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Bad Faith Blog

We cover current issues, highlights and best practices exclusively on claims of bad faith and extra contractual damages.

Bad Faith Blog
February 6, 2020

Eleventh Circuit, applying Florida law, concludes a consent judgment does not satisfy the requirement of an excess judgment for a bad faith claim.

A commercial vehicle was involved in a motor vehicle accident resulting in paralysis to a passenger. The commercial vehicle was insured under a Garage policy and a Commercial Umbrella policy, with a total amount of potential coverage of $3 million. In addressing the causation element of a bad faith claim under Florida law, the Court addressed the “excess judgment rule” and concluded a consent judgment is not an excess judgment for purposes of a bad faith claim and does not fall within the three exceptions to the general rule that an excess judgment is required.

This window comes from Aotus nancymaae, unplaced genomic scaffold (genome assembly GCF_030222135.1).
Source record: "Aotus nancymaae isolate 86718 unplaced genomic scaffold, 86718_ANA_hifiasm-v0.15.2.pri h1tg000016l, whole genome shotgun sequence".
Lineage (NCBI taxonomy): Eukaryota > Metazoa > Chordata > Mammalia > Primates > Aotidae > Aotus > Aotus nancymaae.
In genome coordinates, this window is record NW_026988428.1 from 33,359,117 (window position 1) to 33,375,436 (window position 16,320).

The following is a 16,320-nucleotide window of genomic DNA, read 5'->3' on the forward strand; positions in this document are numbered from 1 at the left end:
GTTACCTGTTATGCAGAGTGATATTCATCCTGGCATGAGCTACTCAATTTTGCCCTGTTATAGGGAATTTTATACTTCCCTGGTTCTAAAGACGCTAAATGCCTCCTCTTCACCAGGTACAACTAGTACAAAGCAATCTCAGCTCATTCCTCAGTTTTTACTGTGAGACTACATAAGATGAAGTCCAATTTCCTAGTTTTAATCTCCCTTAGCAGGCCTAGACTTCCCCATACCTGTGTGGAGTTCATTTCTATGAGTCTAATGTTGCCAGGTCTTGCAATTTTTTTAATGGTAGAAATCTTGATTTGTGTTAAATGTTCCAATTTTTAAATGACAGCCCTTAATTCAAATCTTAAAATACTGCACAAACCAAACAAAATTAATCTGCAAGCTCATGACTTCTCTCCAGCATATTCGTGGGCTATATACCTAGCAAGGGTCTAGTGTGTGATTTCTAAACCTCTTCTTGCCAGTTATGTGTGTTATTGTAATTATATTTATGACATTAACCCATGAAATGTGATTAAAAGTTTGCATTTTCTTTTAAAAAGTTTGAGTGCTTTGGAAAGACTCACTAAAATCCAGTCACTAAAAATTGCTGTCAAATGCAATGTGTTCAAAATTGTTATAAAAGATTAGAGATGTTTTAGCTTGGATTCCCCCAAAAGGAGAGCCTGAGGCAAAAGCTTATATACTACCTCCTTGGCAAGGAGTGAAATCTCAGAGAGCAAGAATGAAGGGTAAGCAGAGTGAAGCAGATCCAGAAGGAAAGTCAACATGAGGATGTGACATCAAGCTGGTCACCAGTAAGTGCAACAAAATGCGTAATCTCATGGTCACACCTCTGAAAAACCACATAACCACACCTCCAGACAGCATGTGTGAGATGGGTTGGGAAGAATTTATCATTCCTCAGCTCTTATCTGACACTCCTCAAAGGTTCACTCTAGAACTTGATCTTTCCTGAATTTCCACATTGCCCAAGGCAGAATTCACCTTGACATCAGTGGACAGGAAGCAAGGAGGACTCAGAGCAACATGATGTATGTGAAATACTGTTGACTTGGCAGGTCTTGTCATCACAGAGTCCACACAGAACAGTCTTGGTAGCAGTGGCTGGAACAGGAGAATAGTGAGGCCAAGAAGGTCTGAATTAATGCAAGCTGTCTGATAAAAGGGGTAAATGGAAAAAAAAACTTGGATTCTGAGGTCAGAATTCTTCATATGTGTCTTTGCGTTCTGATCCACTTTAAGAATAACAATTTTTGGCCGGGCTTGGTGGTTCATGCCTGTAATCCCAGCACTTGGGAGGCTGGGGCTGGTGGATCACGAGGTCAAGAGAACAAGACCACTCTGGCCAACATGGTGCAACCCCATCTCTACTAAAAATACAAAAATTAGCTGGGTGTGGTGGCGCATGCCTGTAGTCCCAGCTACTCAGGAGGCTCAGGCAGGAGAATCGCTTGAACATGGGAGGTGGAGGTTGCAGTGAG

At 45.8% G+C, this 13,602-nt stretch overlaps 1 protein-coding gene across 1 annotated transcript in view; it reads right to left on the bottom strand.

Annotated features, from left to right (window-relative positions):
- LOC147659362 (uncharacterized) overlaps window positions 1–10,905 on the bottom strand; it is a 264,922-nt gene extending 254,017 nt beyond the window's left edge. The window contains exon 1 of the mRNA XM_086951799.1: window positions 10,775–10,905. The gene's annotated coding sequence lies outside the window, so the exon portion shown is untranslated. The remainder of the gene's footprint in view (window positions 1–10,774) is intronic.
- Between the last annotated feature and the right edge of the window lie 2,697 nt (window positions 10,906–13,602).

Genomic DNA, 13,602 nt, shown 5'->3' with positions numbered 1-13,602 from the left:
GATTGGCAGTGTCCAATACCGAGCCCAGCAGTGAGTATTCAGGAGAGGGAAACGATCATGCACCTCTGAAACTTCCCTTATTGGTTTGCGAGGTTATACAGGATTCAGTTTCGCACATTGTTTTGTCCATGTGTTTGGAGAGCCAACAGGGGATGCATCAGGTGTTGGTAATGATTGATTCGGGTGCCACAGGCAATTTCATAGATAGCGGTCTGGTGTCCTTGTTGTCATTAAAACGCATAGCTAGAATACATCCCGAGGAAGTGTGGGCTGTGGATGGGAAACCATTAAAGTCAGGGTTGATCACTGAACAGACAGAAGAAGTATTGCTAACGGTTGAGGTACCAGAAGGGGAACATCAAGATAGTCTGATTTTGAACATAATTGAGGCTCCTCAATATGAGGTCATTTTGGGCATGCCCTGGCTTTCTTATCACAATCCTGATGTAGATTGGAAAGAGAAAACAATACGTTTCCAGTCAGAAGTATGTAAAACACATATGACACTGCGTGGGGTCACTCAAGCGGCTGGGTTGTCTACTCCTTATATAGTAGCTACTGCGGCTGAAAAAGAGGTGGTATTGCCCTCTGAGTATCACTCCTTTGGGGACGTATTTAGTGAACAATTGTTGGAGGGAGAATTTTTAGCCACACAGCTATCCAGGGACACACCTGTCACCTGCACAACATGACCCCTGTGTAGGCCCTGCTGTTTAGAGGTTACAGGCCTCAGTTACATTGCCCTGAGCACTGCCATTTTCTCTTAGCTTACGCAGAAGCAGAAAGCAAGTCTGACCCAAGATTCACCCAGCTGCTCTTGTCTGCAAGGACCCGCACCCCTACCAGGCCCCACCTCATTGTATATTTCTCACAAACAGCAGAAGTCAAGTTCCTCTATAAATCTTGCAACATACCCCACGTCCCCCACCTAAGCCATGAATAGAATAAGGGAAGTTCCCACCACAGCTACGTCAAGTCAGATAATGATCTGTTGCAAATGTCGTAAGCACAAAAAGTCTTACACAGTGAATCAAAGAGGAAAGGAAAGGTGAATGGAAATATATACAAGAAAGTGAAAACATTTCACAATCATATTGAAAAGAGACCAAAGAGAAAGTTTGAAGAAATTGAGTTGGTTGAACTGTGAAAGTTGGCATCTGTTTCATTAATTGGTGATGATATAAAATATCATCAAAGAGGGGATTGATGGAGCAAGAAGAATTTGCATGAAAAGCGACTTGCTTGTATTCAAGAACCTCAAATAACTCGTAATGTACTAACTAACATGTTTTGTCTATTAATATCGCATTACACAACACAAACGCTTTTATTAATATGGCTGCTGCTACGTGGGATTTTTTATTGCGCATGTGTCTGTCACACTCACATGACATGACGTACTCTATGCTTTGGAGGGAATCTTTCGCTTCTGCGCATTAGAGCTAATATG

Bad Faith Blog
February 21, 2017

No Bad Faith If Insurer Refuses To Allow Excess Judgment To Be Entered Against Its Insured

Franklin Kropilak was badly injured when Collins made a left hand turn in front of his motorcycle. The insured was cited by a police officer just after the accident. 21st Century had the police report within in one week and within in two weeks knew that the hospital lien was $33,888. The policy for Collins provided for a liability limit of $10,000 for the crash. Thirty-seven days after the accident the insurer mailed to the attorney for the plaintiff a check for the policy limits. The plaintiff never accepted the policy limits. He did not cash the check. More than a year later in March the plaintiff proposed a settlement whereby consent judgment would be entered against Collins for $150,000 but Kropilak would agree to pursue only the insurance company for the amount in excess of her coverage. 21st Century did not agree to this proposed settlement, which the parties referred to as a Cunningham agreement.